This section is on running the game, from the GM’s perspective. It gives advice on campaign structure, deciding on what costs are in rituals and investigations, how much detail to put into NPCs characters and what stats they need, and includes some sample monsters.
For simpler NPCs, you are essentially just assigning a positive rating for things that the NPC is good at. For monsters, there isn’t a lot of structure, so much as deciding if they are immune to harm from certain things and what their abilities might be.
The number of sample monsters don’t comprise a significant bestiary. They are there to show a GM how to build their own monsters, but the amount of detail needed to run a monster is relatively minimal. Example monsters include hellhounds, ghouls, and a Faust (a mortal that has become corrupted because they sold their soul to a supernatural entity).
You also have Sue, but she's kind of unique.
You also have Sue, but she's kind of unique.
We’ll Always Have Parish
This section includes a sample campaign structure, complete with pre-generated PCs, in case you want to have a group give the game a test drive before they dig into creating their own characters.
The sample campaign is set around New Orleans, and provides some factions operating in the area, some sample NPCs, and presents their opening moves, just as detailed in the campaign creation rules in earlier chapters.
In this case, you have werewolves and fomor encroaching on a power vacuum created by the disappearance of Wardens of the White Council, with the stakes being the stability of supernatural politics in the United States’ southern region.
Like Baltimore and Las Vegas in other Dresden Files RPG material, it provides an area that is detailed enough with Dresden-verse elements to make it feel appropriate, but remains far enough removed from Chicago to keep characters from tripping over canon, if they don’t want to do so.
It’s worth noting, as well, that the sample pre-generated player characters are also interesting enough to be good contact NPCs if the players do make their own characters. Even if they don’t base themselves out of New Orleans, they have built in contacts if the GM or the PCs decide to go on a road trip to Louisiana. Character concepts include a half-naga changeling, a retired Knight of the Cross, and a White Court Vampire that feeds off fear and works in a hospital.
Index and Play Aids
In addition to the index, there is a nice two-page summary of rules that not only covers the base actions of Fate, but also gives a step by step summary of things like recovering conditions or performing ritual magic, as well as ranking the different scales that exist in the game.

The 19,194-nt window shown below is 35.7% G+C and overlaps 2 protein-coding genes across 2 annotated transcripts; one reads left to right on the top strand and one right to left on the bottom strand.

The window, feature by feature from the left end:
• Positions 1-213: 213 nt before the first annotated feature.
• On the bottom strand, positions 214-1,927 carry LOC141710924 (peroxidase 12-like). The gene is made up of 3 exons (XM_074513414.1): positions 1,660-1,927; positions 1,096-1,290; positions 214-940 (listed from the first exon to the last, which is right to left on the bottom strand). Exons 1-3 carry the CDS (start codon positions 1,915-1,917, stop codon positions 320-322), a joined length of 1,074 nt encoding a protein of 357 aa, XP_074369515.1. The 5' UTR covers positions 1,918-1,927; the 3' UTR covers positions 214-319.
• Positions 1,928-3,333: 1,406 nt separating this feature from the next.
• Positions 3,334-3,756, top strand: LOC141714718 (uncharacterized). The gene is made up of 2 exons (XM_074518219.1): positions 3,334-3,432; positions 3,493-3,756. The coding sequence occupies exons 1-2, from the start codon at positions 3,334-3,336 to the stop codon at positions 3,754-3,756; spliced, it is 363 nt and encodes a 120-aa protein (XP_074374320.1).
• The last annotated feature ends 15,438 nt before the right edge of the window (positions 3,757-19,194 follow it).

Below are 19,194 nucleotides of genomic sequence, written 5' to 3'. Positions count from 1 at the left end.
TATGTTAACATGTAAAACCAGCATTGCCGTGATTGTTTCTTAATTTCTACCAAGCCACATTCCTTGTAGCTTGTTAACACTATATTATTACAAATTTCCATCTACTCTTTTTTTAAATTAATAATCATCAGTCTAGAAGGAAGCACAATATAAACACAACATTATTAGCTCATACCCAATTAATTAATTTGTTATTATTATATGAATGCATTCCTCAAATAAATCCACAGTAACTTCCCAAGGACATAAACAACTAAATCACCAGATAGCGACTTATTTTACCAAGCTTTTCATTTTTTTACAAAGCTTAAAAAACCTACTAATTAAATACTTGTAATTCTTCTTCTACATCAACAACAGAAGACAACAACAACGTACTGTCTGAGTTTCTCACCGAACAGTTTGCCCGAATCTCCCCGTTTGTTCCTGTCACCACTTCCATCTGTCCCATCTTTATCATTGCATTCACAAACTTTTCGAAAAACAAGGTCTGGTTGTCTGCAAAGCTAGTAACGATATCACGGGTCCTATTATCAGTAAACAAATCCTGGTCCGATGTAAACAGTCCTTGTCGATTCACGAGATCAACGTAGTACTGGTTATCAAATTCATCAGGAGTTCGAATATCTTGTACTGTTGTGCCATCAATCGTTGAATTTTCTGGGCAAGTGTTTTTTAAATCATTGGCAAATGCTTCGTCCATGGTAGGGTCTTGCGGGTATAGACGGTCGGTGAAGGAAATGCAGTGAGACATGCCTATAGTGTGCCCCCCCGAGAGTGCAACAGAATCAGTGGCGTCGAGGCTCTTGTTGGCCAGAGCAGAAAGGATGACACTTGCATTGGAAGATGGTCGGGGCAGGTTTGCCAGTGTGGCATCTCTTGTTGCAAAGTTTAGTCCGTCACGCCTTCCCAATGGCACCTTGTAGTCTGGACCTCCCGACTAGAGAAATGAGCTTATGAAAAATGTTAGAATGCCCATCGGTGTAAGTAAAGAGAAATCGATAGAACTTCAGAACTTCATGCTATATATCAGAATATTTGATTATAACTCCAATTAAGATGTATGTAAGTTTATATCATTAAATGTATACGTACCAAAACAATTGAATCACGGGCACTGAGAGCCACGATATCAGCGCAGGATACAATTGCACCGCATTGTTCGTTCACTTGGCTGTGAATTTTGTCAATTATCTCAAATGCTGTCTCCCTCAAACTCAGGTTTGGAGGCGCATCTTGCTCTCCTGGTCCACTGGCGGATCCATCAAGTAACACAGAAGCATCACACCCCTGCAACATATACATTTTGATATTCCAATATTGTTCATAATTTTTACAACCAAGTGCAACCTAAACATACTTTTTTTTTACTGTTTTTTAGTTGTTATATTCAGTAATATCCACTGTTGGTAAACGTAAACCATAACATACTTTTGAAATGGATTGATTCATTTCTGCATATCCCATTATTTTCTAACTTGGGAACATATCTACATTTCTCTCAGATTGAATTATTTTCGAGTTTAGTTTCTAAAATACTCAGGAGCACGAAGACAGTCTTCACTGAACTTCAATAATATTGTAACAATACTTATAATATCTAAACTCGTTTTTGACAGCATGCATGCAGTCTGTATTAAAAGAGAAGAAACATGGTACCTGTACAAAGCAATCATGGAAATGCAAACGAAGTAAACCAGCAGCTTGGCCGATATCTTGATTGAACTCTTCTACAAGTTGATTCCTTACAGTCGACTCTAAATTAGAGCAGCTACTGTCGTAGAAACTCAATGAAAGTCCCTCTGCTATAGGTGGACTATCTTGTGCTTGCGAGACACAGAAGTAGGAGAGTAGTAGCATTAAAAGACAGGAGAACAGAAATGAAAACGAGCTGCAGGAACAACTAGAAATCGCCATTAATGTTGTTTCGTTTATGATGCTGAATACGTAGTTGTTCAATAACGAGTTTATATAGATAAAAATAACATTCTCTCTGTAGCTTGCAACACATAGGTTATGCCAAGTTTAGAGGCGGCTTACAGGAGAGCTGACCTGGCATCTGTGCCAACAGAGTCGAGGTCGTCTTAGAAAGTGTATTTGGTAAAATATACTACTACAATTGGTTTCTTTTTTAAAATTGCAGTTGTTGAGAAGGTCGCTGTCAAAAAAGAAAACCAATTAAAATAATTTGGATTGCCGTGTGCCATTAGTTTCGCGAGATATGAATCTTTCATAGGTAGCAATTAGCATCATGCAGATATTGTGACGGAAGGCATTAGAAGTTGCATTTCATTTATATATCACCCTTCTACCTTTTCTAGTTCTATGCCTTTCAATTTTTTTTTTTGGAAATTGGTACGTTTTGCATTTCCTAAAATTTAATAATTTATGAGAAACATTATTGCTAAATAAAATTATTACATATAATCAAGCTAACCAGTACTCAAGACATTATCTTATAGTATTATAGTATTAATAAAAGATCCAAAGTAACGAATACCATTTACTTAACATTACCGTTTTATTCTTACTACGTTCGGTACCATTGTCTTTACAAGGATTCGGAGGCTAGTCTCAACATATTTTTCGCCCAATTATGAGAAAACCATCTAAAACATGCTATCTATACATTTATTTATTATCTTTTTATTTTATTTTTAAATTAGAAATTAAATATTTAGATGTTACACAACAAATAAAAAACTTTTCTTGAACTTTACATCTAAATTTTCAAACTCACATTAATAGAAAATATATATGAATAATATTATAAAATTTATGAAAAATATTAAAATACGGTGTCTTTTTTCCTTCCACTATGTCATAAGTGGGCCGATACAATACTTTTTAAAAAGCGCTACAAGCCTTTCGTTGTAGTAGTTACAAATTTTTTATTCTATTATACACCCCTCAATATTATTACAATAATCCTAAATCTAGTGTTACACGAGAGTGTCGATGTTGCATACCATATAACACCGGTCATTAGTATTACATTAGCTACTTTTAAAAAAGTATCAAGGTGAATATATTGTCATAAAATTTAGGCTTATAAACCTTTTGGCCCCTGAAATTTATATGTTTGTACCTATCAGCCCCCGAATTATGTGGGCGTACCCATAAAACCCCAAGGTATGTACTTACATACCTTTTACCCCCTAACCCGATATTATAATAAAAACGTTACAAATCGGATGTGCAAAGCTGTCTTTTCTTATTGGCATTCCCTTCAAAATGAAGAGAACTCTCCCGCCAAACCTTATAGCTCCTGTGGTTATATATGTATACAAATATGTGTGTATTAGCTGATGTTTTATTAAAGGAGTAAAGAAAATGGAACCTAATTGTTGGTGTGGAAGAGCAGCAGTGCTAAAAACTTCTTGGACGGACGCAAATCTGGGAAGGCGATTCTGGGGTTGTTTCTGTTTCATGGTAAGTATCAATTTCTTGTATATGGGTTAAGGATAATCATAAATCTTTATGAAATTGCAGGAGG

Places of Power
The banter between Ivy and Kincaid is entertaining throughout. The setting is presented as a game world perhaps a bit more clearly than in any product for the line so far. Mantles enable “mixed parties” that resemble the inspirational material much more closely. Magic and mantles are much more clearly presented than before, and retain enough special rules to make them feel specific to the setting, but also have the increased flexibility that feels much more native to Fate games.
While entertaining, the order of presentation (setting first, rules second) might be confusing for some readers, and unlike game rules that don’t have an ongoing “narrative,” there is a suggested “right order” to read the chapters. Playing a group with mixed scale mantles is certainly possible, but if the GM isn’t careful about the challenges, some players with mantles that aren’t of a higher scale may feel outclassed.
I had to think a bit to include any downsides to this book. They exist, but they tend to be minimal or situational.
Before I go much further, I think I also need to point out that all the comparisons with the Dresden Files RPG aren’t meant to beat up on those rules. They were created before there was a Fate Core, to be a specific RPG for the Dresden Files, and they were made with assumptions based on the earlier books in the series. They are a solid, fun set of rules, that I, personally, felt were a little too complicated in some areas.
Dresden Accelerated just feels like it sings on every level where it engages. It presents the setting in enough detail to make it gameable, without bogging down with too much setting detail for a core rulebook. It gives great, setting specific examples of rules first introduced in the Fate Toolkit. In some cases, it does a better job of explaining the Fate rules than other Fate products have done, possibly owing to the ability to give setting specific examples of their application.
The book is going to appeal to multiple people. It’s a great “in-world” artifact for fans of the books. It is a solid set of rules for displaying optional rules in Fate. If you are a fan of the Dresden Files specifically, it’s a great set of rules, but even more broadly, if you are a fan of Urban Fantasy or Monster Hunting genres, there is a ton of material to use from this book.
I think I may have to give in and give this one:
***** (out of five)